Home Introduction Persons Geogr. Sources Events Mijn blog(Nederlands)
Religion Subjects Images Queries Links Contact Do not fly Iberia
This is a non-commercial site. Any revenues from Google ads are used to improve the site.

Custom Search
Quote of the day: He was looked up to with reverence for h
Notes
Do not display Latin text
Germania by Tacitus
Translated by Alfred John Church and William Jackson Brodribb
Chapter 28: The Germans in general
Next chapter
Return to index
Previous chapter
That the Gauls were in times past more puissant and formidable, is related by the Prince of authors, the deified Julius [Note 7] and hence it is probable that they too have passed into Germany. For what a small obstacle must be a river, to restrain any nation, as each grew more potent, from seizing or changing habitations; when as yet all habitations were common, and not parted or appropriated by the founding nd terror of monarchies? The region therefore between the Hercynian Forest and the rivers Moenus [Note 8] and Rhine, was occupied by the Helvetians; as was that beyond it by the Boians, both nations of Gaul. There still remains a place called Bohemum, which denotes the primitive name and antiquity of the country, although the inhabitants have been changed. But whether the Araviscans are derived from the Osians, a nation of Germans passing into Pannonia, or the Osians from the Araviscans removing from thence into Germany, is a matter undecided; since they both still use the language, the same customs and the same laws. For, as of old they lived alike poor and alike free, equal proved the evils and advantages on each side the river, and common to both people. The Treverians and Nervians aspire passionately to the reputation of being descended from the Germans; since by the glory of this original, they would escape all imputation of resembling the Gauls in person and effeminacy. Such as dwell upon the bank of the Rhine, the Vangiones, the Tribocians, and the Nemetes, are without doubt all Germans. The Ubians are ashamed of their original; though they have a particular honour to boast, that of having merited an establishment as a Roman colony, and still delight to be called Agrippinensians, after the name of their founder: they indeed formerly came from beyond the Rhine, and, for the many proofs of their fidelity, were settled upon the very bank of the river; not to be there confined or guarded themselves, but to guard and defend that boundary against the rest of the Germans.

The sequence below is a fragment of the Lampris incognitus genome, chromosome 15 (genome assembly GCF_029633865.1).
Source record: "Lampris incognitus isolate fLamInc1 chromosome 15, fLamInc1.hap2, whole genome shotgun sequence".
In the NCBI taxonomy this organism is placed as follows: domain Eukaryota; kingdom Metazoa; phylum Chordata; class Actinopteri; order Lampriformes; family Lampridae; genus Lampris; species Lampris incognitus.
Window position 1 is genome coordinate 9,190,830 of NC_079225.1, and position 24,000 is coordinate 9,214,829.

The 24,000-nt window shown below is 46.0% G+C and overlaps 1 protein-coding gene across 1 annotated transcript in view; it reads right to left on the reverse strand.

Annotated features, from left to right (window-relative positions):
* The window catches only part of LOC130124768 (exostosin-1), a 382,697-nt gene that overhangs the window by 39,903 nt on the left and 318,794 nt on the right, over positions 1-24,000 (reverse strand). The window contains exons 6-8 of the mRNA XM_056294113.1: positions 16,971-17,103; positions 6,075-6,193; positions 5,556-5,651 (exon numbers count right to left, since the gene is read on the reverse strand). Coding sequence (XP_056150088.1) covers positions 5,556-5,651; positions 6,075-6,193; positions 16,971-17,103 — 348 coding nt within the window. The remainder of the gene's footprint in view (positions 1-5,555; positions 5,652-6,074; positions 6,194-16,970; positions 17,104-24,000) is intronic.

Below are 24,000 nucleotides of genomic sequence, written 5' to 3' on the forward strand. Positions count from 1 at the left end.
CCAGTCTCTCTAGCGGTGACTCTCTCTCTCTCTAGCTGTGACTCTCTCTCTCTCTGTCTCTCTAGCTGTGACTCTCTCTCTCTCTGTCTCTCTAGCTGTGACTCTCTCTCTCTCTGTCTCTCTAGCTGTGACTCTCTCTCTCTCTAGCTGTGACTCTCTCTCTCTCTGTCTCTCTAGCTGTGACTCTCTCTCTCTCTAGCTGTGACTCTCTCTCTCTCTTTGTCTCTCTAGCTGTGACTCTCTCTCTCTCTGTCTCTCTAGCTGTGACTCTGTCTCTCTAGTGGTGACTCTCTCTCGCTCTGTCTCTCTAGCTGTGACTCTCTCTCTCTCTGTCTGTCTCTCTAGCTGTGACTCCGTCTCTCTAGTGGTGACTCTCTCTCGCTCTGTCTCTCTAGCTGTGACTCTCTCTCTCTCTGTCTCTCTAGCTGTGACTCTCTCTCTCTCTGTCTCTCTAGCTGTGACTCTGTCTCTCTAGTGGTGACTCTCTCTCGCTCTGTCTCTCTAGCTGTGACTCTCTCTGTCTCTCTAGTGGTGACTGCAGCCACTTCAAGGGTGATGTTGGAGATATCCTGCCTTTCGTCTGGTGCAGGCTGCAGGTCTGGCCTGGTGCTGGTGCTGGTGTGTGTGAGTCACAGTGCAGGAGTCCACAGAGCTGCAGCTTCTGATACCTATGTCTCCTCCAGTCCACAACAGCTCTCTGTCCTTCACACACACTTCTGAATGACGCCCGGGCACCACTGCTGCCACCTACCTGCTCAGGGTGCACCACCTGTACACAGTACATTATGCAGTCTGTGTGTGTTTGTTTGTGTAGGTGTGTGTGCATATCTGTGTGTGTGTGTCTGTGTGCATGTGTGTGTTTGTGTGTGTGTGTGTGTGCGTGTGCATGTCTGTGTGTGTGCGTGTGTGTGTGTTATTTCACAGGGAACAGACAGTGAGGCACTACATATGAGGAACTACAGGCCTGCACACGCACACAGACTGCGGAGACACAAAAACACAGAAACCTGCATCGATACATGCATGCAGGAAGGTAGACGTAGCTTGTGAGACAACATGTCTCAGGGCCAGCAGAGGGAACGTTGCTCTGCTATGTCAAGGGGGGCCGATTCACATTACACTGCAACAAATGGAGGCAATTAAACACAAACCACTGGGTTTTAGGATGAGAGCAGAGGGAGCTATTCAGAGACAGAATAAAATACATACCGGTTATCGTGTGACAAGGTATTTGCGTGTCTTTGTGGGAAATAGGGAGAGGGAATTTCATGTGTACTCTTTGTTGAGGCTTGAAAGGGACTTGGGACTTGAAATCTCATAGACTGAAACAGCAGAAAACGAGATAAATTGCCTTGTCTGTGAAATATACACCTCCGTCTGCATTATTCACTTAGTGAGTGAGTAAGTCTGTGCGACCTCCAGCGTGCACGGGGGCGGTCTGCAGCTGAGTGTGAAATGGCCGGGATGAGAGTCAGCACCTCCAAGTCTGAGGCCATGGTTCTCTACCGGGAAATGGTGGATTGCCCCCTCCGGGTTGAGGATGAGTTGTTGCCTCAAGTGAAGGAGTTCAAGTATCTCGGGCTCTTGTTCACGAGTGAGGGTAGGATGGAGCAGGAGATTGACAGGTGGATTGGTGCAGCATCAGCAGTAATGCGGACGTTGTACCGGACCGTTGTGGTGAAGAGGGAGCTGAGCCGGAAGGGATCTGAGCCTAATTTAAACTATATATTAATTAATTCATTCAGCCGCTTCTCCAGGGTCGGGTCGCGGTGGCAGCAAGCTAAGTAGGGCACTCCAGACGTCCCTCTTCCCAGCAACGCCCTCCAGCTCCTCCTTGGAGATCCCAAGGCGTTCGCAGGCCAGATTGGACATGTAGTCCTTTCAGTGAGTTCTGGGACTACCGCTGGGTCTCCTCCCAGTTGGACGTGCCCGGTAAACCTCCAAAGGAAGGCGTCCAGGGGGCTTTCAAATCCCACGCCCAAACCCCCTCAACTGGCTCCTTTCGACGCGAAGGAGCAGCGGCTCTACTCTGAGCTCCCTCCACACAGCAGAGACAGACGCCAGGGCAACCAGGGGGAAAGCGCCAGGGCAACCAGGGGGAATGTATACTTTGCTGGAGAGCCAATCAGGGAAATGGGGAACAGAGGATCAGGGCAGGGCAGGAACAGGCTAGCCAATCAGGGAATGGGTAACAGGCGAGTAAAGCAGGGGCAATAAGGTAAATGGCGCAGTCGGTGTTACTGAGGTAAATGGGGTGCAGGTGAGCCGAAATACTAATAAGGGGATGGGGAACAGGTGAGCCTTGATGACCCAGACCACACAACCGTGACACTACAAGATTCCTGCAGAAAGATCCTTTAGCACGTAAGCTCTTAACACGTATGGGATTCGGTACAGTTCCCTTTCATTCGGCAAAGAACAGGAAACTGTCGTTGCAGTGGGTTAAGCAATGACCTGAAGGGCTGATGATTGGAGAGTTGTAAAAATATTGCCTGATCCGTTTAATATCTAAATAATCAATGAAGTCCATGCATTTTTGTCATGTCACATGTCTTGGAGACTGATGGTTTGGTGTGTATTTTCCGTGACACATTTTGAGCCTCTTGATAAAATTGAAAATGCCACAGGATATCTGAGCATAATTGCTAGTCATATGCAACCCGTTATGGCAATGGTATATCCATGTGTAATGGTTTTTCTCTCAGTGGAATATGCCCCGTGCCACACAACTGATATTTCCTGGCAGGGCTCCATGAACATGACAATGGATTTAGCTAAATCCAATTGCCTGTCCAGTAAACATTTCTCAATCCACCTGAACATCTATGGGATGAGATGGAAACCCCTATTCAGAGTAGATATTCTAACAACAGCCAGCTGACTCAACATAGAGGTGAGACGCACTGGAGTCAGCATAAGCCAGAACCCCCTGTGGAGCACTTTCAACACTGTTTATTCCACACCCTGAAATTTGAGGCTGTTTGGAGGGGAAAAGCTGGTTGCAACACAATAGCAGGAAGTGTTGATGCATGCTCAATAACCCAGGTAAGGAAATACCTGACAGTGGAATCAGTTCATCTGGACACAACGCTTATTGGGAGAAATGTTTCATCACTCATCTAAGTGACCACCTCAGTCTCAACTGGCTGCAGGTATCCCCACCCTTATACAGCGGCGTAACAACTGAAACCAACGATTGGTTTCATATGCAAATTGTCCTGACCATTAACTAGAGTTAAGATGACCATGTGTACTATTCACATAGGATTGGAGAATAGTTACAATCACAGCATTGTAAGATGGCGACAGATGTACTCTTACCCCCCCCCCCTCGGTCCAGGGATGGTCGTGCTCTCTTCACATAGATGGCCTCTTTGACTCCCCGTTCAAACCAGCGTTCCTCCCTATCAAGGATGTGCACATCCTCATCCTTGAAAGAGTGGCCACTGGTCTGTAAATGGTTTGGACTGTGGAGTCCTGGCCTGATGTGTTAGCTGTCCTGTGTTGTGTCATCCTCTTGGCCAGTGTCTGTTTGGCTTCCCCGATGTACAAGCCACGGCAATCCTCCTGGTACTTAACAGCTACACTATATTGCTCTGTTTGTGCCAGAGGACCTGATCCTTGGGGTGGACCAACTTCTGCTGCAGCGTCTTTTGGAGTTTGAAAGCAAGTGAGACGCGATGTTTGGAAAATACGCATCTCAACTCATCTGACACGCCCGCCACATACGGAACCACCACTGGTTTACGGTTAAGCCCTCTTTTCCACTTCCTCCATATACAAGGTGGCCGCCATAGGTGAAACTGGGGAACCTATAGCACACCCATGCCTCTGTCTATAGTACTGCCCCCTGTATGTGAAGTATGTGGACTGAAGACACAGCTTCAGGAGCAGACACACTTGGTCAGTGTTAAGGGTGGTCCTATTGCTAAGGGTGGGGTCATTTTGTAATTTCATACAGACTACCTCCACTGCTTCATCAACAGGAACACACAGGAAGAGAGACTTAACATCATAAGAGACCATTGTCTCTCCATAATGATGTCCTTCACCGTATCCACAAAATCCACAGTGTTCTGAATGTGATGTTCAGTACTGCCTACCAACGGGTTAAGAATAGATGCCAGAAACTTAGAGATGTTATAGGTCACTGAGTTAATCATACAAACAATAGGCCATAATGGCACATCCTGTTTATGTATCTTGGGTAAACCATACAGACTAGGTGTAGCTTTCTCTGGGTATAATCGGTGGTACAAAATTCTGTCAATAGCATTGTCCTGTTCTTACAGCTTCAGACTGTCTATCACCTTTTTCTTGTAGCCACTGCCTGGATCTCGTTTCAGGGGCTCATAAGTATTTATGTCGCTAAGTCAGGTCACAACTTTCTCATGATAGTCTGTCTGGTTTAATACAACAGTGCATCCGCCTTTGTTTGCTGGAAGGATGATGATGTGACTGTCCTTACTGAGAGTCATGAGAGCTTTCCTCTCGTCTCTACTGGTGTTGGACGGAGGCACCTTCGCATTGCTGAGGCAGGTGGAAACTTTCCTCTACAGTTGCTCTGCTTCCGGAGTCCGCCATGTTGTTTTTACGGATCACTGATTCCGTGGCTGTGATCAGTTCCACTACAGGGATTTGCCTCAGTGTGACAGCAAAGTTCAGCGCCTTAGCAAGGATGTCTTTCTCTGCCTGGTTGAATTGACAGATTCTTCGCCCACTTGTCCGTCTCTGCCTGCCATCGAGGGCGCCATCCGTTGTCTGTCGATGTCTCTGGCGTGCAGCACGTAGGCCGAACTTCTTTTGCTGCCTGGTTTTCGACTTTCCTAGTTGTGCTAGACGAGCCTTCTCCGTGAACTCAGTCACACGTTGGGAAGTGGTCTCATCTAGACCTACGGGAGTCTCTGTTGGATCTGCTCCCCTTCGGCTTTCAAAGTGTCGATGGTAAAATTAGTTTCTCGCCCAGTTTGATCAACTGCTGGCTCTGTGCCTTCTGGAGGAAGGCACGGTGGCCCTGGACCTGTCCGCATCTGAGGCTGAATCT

(7): Julius Caesar.
(8): Main.
Validiores olim Gallorum res fuisse summus auctorum divus Iulius tradit; eoque credibile est etiam Gallos in Germaniam transgressos: quantulum enim amnis obstabat quo minus, ut quaeque gens evaluerat, occuparet permutaretque sedes promiscuas adhuc et nulla regnorum potentia divisas? Igitur inter Hercyniam silvam Rhenumque et Moenum amnes Helvetii, ulteriora Boii, Gallica utraque gens, tenuere. Manet adhuc Boihaemi nomen significatque loci veterem memoriam quamvis mutatis cultoribus. Sed utrum Aravisci in Pannoniam ab Osis, Germanorum natione, an Osi ab Araviscis in Germaniam commigraverint, cum eodem adhuc sermone institutis moribus utantur, incertum est, quia pari olim inopia ac libertate eadem utriusque ripae bona malaque erant. Treveri et Nervii circa adfectationem Germanicae originis ultro ambitiosi sunt, tamquam per hanc gloriam sanguinis a similitudine et inertia Gallorum separentur. Ipsam Rheni ripam haud dubie Germanorum populi colunt, Vangiones, Triboci, Nemetes. Ne Ubii quidem, quamquam Romana colonia esse meruerint ac libentius Agrippinenses conditoris sui nomine vocentur, origine erubescunt, transgressi olim et experimento fidei super ipsam Rheni ripam conlocati, ut arcerent, non ut custodirentur.